My agent Julian Cotton in the late 90s was, like me a huge classical music fan. He phoned late one night gushing compliments and hardly able to contain himself:
“Clive, I have just come from the Wigmore Hall and have just heard and seen, the most superb cellist in concert and her name is Nina Kotova. You must photograph her she is stunning, and her virtuoso playing is amazing, look her up”.
I got Nina’s album, the next day, when saw a picture of her, I called my agent,
“I’ve Just heard the album (her debut), it’s really beautiful and she has a lovely renaissance kind of beauty, please call her and try and get her to come to the studio, for a shoot”
I got a call back from him saying , saying she was only in London for a few days, and could I do the shoot with her in the next couple of days. I changed some dates around and set it up in the Chelsea studios.
As soon as she walked into the studio, I saw she was statuesque goddess, elegant poised and confident. The photographs I had seen of her in no way did her justice, she was absolutely stunning. “Hi, your Clive “ she said in a deep and sensual Russian accent. What an amazing woman I thought, the real deal who can really play.
I introduced her to the hair and make up people and explained that I would like to photograph her playing her cello. She glided into the dressing room while I set up a piano stool on the painted back drop I had made the day before. Nina called me from the dressing room, again in that hypnotic golden voice, “What do you think of this, dress do you like me in red?” “ I love red” I responded “and on you even more” “ Me too” she said.
I explained to Nina that I was going the use a couple of wind machines to blow her dress around her like a red storm, to accent the vibrancy of her playing I asked her could she play something stirring and exciting. She sat on the stool and her assistant undid the cello case very carefully. I later found out it was a very expensive and rare cello. The assistant gently and deliberately passed it to her, then she spent a little time tuning and adjusting her bow, zip zapping on the deep strings.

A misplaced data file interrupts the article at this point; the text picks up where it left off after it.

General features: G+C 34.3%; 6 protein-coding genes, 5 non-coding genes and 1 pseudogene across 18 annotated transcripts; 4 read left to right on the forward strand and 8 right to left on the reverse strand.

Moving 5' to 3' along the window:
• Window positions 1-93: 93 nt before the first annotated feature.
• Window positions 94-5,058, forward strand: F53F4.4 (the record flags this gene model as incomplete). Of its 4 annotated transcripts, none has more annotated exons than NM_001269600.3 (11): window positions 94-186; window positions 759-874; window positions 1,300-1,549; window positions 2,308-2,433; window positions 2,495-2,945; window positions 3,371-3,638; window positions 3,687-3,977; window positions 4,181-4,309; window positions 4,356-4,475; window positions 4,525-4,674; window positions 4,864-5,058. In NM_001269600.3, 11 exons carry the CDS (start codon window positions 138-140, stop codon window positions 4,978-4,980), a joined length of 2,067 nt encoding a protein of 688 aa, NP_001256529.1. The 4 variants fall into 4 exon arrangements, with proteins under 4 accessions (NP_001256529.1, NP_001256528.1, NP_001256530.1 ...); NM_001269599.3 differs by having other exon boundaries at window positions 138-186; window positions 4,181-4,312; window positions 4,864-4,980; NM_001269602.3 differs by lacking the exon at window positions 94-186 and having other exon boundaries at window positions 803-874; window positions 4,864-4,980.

“I’m ready” she said looking straight at me as she performed stirring passages from the Dvorak cello concerto as the haunting melody resounded throughout the studio. We all stood in there transfixed taking for a moment. She stopped, smiled and paused; ”How’s that” she said” “That’s awesome “I said and Nina just played on.
She continued to perform the cello concerto to the amazement and the complete delight of myself and the crew. She played for about half an hour while I kept shooting. We paused and I showed her the polaroid’s “Wonderful, now lets take some more pictures, I am really enjoying this ” she said, “And afterwards I will show you how to drink Vodka”. Gladly my days on imbibing alcohol were way behind me, so I told her that “I used to drink but not any more” a statement that made her throw her head back and laugh.
“ I will still show you anyway ” she declared, and every one applauded as the last notes her performance finally faded slowly away. This really remarkable cellist and beautiful woman, did a great private performance for us all that we were very lucky to witness. Afterwards we toasted each other in coffee, and I gave her lots of polaroid’s. We talked about her on going career and success and she thanked me for what she called an “amazing shoot.”
I thanked her with a hug for her music, her time and her beauty. I walked her to her limo and stood watching until the tail lights faded into the on-coming night. Inspired and thankful for the incredible day.
- Clive Arrowsmith is still shooting stunning images, staging exhibitions and is as passionate about photography as he was when he first pressed the shutter at The Paris Collections. He is available for global media opportunities related to his work and photography generally. Bespoke prints from Clive’s archive are also available by special request, for any enquiries (email Eugenie here). Clive’s book Arrowsmith: Fashion, Beauty & Portraits is available here and Lowry at Home: Salford 1966 is available here